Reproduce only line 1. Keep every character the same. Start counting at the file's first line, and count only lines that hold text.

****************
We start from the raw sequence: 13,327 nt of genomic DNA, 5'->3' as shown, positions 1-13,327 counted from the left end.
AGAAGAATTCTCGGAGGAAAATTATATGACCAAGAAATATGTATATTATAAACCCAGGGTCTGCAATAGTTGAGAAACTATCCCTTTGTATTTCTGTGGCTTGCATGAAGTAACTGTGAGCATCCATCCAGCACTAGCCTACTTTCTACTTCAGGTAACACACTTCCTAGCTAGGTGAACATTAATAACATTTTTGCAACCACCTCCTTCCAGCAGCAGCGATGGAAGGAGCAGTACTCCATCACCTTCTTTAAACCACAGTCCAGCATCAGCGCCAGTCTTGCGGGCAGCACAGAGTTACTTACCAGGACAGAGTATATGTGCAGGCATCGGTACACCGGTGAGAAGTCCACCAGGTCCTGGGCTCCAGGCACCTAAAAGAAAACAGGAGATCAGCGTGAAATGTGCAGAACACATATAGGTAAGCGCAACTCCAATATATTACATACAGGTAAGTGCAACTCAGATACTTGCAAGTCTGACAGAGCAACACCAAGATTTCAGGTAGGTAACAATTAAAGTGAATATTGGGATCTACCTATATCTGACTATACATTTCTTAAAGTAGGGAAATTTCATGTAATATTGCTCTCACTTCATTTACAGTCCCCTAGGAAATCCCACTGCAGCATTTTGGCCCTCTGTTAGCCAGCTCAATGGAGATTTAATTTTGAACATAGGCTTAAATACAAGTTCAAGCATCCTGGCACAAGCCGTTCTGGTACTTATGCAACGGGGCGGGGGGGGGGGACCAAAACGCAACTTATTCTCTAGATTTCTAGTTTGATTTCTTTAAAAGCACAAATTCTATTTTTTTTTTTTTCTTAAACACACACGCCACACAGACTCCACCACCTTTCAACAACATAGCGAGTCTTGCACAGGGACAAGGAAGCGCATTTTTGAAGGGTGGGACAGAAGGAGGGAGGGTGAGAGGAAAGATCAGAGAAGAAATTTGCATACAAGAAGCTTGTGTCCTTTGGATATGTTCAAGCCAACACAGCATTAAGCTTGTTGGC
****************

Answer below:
We start from the raw sequence: 13,327 nt of genomic DNA, 5'->3' as shown, positions 1-13,327 counted from the left end.